Barbarians are seen as savages by the civilized peoples and thus so are not easily welcomed into Paladask’s cities. The few barbarians who live within cities are hired to be bodyguards or bouncers or something of the like. The cities' militias enjoy the company of barbarians, even welcome it. Fore barbarians are not the smartest group of people, but they sure can topple over enemies like it's nobody's business. They represent a more physical force, and most certainly not an intelligent one. Barbarians on Paladask are gruesome, voracious, and relentless; true warriors at heart.

Bard[edit]

(Player's Handbook pg. 51)

Bards do what bards will do. They perform and they jest and they entertain the masses, putting on lavish shows and travelling across their cities. Every king has their own royal bard and each royal bard takes with them a crew of fellow entertainers. These groups of 3 or 4 are often a one per city deal and are local celebrities where they hail from.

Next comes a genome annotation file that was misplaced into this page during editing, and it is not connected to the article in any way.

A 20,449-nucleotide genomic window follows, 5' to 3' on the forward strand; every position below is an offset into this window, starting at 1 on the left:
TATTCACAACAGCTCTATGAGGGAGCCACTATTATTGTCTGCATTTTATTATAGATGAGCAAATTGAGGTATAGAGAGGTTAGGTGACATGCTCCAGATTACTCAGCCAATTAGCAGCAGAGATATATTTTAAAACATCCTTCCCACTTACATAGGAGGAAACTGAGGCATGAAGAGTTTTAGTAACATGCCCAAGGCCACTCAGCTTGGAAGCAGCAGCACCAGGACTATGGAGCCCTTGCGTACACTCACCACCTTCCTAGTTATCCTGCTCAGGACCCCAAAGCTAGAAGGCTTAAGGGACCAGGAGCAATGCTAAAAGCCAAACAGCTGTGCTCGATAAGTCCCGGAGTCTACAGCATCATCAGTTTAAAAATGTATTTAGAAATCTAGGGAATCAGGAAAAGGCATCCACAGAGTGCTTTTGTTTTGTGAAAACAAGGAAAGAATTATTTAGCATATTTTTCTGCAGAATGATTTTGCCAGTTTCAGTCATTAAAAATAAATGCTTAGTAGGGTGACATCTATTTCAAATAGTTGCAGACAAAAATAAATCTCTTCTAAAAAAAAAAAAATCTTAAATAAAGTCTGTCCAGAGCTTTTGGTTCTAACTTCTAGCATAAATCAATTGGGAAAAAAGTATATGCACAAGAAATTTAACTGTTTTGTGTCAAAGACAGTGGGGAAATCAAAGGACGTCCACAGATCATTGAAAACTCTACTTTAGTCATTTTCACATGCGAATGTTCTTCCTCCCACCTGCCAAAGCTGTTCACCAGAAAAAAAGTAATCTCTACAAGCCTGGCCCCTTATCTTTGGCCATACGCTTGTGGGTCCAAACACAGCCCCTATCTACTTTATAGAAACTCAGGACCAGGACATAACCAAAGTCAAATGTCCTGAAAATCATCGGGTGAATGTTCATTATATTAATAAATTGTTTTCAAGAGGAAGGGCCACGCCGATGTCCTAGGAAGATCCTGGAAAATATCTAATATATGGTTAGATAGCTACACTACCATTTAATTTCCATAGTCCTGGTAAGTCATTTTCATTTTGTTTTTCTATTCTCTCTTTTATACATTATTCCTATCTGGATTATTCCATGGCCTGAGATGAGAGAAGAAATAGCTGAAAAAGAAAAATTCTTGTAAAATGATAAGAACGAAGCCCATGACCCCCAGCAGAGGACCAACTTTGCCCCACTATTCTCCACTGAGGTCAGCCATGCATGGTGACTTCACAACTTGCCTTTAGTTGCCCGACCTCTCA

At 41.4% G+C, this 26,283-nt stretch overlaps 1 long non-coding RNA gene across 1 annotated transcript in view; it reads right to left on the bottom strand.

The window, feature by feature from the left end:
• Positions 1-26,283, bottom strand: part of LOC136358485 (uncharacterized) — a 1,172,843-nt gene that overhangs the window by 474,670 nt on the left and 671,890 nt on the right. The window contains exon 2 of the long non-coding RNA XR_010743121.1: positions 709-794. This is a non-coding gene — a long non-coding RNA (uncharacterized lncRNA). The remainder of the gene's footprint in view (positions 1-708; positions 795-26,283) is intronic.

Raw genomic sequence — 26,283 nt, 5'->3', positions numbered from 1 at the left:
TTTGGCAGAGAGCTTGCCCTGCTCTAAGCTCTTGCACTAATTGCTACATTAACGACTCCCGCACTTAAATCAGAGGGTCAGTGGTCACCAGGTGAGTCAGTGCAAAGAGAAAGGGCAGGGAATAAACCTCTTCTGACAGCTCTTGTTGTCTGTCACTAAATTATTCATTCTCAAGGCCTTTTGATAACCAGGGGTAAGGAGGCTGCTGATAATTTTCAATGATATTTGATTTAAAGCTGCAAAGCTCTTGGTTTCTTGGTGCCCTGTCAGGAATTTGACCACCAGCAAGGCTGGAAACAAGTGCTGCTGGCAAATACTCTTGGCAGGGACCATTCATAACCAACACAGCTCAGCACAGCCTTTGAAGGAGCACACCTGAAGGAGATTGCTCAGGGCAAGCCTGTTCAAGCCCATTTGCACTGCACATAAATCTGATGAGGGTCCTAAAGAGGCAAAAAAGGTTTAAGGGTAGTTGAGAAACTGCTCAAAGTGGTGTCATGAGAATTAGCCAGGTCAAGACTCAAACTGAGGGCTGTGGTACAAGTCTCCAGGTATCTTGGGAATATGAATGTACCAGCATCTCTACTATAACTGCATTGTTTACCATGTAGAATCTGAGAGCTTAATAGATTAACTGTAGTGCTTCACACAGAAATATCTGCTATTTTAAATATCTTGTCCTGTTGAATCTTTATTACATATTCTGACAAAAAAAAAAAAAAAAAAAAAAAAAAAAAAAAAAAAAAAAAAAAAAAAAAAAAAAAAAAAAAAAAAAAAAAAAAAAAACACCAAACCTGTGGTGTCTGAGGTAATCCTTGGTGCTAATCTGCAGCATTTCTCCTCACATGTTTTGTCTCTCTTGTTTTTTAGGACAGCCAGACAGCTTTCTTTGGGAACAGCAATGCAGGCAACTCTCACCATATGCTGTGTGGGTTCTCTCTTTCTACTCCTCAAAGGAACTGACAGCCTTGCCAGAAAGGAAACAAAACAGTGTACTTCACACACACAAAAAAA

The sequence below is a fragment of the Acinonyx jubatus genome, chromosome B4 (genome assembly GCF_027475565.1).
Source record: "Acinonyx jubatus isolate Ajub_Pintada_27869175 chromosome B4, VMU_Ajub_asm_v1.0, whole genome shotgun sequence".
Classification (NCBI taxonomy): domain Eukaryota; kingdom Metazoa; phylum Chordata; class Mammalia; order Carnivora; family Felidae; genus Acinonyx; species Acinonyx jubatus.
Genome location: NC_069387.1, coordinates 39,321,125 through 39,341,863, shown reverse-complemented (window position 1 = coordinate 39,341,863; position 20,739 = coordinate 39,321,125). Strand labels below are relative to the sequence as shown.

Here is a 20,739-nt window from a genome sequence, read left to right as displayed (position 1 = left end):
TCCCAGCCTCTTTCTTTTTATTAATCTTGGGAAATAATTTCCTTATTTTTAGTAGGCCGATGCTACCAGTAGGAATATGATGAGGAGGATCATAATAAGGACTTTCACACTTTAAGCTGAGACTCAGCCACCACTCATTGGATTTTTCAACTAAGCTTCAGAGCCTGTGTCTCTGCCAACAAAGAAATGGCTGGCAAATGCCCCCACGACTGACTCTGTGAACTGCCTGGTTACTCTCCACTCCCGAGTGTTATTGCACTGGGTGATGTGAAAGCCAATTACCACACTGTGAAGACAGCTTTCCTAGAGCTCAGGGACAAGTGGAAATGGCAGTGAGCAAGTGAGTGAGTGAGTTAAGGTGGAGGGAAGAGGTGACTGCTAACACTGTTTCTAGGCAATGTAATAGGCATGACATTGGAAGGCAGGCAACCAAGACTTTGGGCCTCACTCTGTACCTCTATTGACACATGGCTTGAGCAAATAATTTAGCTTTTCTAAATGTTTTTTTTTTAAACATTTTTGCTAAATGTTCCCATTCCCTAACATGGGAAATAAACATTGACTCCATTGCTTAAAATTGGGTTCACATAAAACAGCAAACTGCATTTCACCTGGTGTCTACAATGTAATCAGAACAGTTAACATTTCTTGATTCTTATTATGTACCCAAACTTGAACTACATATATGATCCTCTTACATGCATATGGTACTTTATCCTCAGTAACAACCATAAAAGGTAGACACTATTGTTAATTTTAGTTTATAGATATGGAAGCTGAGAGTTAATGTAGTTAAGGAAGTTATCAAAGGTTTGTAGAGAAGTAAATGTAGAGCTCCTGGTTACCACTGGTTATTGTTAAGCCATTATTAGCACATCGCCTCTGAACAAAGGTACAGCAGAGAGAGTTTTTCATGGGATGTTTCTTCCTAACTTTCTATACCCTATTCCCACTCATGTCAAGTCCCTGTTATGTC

Their skills are expertly honed and their trade is exceptionally difficult. Their are multiple schools for bards and multiple taverns for the sad bards who couldn't make it to sit alone and drink themselves to death at. To be a bard on Paladask is no laughing matter, fore bards spend their lives waiting and learning, practicing and praying for their big chance. This is a lot of time, mind you, seeing as there has never been a bard Seeker in all of Paladak's cities, meaning no bards are travelling around in the nolands singing ogres to sleep; they are busy practicing vocal scales and leaving all those problems to the more capable.